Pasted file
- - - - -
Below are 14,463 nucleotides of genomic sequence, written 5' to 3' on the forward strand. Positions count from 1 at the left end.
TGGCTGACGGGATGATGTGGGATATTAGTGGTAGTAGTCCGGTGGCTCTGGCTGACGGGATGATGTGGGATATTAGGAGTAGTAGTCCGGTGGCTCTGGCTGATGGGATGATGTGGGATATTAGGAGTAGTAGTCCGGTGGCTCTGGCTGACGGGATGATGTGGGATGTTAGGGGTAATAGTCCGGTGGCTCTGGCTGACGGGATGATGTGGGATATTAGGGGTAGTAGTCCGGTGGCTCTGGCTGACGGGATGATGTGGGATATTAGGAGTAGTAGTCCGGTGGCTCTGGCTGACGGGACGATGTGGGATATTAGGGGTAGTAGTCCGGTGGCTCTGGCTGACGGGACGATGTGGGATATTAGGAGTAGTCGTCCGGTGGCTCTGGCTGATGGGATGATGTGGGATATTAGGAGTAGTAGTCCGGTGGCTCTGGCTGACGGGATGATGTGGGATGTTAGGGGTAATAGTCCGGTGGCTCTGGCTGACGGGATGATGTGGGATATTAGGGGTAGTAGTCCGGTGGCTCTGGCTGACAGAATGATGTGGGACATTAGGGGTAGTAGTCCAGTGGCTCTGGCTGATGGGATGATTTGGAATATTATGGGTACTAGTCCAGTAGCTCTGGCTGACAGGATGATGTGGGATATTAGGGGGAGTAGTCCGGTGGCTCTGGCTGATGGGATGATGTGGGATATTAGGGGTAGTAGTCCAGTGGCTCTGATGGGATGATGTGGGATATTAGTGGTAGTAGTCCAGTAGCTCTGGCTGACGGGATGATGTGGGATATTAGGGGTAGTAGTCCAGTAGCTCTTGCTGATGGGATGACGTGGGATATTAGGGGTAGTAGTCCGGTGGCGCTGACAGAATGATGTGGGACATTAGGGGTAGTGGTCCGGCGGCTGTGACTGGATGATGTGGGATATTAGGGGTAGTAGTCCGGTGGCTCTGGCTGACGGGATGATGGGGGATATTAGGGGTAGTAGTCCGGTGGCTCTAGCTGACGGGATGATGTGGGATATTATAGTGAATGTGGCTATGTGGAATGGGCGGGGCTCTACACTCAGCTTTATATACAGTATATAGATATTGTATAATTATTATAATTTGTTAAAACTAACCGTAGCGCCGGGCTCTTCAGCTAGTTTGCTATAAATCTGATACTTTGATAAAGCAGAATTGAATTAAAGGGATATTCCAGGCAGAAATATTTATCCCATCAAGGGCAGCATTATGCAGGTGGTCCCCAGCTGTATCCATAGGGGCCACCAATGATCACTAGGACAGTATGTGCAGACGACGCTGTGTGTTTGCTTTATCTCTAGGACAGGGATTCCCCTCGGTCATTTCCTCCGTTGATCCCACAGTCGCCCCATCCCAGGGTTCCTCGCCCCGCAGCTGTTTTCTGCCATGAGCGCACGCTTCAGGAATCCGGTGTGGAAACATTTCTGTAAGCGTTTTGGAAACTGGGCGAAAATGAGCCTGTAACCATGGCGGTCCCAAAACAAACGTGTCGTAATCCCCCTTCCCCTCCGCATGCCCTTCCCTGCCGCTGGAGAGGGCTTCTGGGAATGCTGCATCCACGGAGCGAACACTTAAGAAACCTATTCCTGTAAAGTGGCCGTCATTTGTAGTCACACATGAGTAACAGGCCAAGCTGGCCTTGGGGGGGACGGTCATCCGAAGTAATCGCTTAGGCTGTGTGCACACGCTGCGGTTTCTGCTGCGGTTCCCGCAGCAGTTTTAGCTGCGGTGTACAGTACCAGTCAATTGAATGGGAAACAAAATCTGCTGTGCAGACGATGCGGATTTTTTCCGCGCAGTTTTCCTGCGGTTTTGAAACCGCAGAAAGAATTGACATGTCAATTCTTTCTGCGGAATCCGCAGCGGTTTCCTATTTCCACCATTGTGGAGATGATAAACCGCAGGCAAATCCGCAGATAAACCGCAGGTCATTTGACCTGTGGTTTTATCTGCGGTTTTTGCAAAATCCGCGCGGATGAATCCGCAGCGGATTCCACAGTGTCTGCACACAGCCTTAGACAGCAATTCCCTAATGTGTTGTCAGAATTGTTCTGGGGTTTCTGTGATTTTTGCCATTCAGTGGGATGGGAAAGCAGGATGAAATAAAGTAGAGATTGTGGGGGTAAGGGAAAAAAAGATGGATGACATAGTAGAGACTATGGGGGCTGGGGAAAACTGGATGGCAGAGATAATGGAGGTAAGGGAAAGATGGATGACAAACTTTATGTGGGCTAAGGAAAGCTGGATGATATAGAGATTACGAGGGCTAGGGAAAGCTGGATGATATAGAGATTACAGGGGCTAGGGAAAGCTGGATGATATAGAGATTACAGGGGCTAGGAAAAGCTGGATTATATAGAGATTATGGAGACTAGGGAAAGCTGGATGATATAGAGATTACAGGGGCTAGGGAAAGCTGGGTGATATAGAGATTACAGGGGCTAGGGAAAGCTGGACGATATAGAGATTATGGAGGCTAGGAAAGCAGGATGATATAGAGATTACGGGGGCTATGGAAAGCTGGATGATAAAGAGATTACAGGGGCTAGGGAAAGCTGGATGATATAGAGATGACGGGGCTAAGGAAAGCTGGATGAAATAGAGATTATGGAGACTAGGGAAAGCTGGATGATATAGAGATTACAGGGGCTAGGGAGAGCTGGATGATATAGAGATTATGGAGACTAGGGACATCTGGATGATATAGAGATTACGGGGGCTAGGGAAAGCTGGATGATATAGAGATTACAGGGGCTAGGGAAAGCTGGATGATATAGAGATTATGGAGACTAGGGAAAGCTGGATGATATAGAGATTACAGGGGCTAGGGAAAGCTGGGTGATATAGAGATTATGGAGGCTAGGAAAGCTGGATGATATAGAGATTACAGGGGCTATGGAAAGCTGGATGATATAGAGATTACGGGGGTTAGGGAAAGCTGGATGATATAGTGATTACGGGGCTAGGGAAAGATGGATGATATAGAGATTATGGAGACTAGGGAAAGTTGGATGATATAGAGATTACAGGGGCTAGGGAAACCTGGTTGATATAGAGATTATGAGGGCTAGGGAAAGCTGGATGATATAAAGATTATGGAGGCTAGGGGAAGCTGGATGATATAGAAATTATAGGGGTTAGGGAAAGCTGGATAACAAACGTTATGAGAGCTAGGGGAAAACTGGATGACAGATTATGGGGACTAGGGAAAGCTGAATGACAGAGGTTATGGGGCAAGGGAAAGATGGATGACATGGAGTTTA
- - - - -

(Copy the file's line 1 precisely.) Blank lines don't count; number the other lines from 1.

Below are 14,463 nucleotides of genomic sequence, written 5' to 3' on the forward strand. Positions count from 1 at the left end.